The bitcoin price has today climbed above the $8,000 mark for the first time since mid-May — leading many to predict a return to the bull run that last year powered bitcoin to almost $20,000.
The latest boost for bitcoin comes after a week that saw it add almost 20% to its price on the back of news that established financial giants are looking to get in on bitcoin and cryptocurrencies, and a raft of positive regulatory news around the world.
Meanwhile, the so-called bitcoin dominance rate — a measure of how much of the total cryptocurrency market is controlled by bitcoin — rose to 47% this week, the highest level since December last year, according to CoinMarketCap data.
Here’s what’s pushing the bitcoin price higher right now…
Many have attributed the recent bullishness around bitcoin to the expected approval of a bitcoin exchange traded fund (ETF).
The U.S. Securities and Exchange Commission (SEC) is mulling whether to approve the ETF, which was filed through the Chicago Board of Exchange (CBOE) by New York-based VanEck and blockchain platform SolidX.
If approved a bitcoin ETF would mean people are able to buy into bitcoin without having to deal with clunky exchanges that often struggle with cumbersome regulation and lack of public trust.
It would now appear the bitcoin ETF is likely to get approved, according to an unconfirmed report by the ICO Journal late last week.
The website reports that two sources, one at the SEC and the other at the U.S. Commodity Futures Trading Commission (CFTC), have said they are “nearly certain” that the bitcoin ETF will get approval — a decision that many are expecting around August 15.
“I would call [the likelihood of approval] 90% at this point. The crypto markets have moderated and regulators have watched the lack of drama surrounding bitcoin futures across several global exchanges,” one of the ICO Journal’s unnamed sources, from the CFTC, reportedly said. “The price moderation and adoption of a peer product is what the conversations have centered around. In January we were justifiably concerned about a bubble and the harm a quickly approved product could attract speculators and create losses that led to significant lawsuits. Now, those factors seem to be mitigated significantly.”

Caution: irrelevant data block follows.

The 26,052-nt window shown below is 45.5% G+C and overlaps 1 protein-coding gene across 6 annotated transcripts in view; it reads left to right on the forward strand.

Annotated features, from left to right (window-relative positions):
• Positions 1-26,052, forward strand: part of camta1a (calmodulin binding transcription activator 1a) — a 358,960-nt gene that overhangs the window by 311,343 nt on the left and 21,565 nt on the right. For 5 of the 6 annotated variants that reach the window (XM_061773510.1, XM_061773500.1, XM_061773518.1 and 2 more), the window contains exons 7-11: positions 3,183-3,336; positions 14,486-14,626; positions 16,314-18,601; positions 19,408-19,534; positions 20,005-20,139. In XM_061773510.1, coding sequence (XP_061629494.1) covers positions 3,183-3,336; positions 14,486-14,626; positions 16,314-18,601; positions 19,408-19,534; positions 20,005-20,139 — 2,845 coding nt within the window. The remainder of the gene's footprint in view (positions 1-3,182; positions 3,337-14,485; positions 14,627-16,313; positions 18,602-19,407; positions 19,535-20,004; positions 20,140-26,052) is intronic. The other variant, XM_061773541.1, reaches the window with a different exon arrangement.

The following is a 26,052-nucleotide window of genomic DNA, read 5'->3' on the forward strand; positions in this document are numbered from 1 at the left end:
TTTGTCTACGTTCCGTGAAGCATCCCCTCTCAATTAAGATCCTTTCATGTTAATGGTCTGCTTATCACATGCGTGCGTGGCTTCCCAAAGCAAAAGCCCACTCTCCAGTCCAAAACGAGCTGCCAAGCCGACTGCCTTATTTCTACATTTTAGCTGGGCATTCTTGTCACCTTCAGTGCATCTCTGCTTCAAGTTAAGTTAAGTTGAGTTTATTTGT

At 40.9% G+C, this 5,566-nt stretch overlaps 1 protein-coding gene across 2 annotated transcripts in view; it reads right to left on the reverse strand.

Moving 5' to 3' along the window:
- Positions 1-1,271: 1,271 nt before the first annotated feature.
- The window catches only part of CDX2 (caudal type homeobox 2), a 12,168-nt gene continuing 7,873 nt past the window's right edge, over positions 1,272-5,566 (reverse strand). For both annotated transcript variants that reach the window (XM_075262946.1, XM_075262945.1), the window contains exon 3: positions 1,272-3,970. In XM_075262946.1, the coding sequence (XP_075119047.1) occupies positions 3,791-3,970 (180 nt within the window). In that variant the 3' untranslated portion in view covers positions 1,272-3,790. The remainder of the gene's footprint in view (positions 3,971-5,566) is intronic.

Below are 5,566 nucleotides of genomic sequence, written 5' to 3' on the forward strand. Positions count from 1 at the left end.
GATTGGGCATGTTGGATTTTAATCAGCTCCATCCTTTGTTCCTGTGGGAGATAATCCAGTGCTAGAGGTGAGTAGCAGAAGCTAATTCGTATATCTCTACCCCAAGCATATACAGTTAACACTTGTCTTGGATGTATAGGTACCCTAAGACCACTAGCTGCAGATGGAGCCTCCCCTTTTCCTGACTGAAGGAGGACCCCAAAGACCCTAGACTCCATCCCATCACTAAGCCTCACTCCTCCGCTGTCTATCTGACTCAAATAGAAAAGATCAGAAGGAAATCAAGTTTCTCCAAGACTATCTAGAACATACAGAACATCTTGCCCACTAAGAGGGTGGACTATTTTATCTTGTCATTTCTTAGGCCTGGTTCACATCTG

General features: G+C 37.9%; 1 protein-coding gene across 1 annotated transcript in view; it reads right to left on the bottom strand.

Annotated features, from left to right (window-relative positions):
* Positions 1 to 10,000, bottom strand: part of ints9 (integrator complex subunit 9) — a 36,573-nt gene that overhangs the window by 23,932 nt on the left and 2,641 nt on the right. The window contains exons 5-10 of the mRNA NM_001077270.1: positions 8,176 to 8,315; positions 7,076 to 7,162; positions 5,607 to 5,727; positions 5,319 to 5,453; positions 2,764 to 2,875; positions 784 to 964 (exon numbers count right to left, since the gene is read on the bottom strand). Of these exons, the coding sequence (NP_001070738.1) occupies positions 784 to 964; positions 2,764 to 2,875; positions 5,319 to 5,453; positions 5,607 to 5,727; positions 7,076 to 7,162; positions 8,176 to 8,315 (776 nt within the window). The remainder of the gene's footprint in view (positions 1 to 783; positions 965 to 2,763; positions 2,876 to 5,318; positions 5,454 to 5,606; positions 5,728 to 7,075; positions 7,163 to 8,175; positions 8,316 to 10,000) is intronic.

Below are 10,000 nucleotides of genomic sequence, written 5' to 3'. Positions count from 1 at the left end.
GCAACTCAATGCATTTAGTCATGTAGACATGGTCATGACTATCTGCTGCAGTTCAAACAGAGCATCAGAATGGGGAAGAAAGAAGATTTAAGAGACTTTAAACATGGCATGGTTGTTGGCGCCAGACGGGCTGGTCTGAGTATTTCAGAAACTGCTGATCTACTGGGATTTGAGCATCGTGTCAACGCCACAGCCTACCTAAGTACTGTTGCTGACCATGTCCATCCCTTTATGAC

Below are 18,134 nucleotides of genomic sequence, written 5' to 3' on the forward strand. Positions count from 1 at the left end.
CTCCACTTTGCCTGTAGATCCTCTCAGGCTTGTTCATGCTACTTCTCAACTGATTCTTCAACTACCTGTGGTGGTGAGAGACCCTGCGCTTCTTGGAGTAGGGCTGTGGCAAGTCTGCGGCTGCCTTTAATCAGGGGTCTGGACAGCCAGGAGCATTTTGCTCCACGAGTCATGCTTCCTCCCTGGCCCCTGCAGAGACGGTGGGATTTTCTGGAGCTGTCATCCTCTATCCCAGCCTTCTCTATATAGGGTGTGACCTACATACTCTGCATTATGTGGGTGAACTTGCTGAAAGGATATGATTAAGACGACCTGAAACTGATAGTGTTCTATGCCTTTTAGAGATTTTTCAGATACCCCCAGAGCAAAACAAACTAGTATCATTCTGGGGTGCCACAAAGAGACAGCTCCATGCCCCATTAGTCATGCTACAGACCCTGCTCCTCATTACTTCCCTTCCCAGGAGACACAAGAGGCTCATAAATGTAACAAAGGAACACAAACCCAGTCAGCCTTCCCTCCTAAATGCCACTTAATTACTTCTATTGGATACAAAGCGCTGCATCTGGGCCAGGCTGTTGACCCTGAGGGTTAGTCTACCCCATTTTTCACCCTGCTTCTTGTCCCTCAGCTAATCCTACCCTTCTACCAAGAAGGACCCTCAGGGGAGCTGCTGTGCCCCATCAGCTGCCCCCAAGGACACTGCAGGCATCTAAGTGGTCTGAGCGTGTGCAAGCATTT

The ICO Journal’s second source, from the SEC, expects the decision to come in September but is still upbeat: “I would expect a positive outcome in September – or if it gets strung out a little further it is simply a few ‘dotted i’s and crossed t’s’ are being finalized on larger regulatory language in the crypto space.”
Elsewhere, news that BlackRock, the world’s largest asset manager, is keen on bitcoin and cryptocurrency is still powering bitcoin onwards, with investors hoping a surge of instituational money will drive fresh demand for the digital coins.
Bolstering the BlackRock news was the appointment of David Solomon as the new chief executive of Goldman Sachs last week, who in June said the New York-based investment bank is looking in to adding further bitcoin and cryptocurrency services to its portfolio.
According to Solomon, Goldman Sachs is already offering clients publicly-traded derivatives tied to bitcoin but in an interview with Bloomberg he said the bank must “evolve its business and adapt to the environment.”
In regualtory news, last week international financial watchdog, the Financial Stability Board (FSB), released a report that found bitcoin and cryptocurrencies do not currently pose a material risk to the global financial system — which was taken as a sign that global regualtors are likely to take soft touch on bitcoin and cryptocurrency regulation.
Meanwhile, the FSB — which has members from the G20 major economies — said it planned to monitor cryptocurrency assets at banks and the world’s largest financial systems.
However, the boom for bitcoin — the world’s largest cryptocurrency by some distance — has so far failed to bleed across to the world’s other big digital tokens.
Ether is down some 1% in the last 24 hours, while ripple is down 2.6% and bitcoin cash is down by 3%.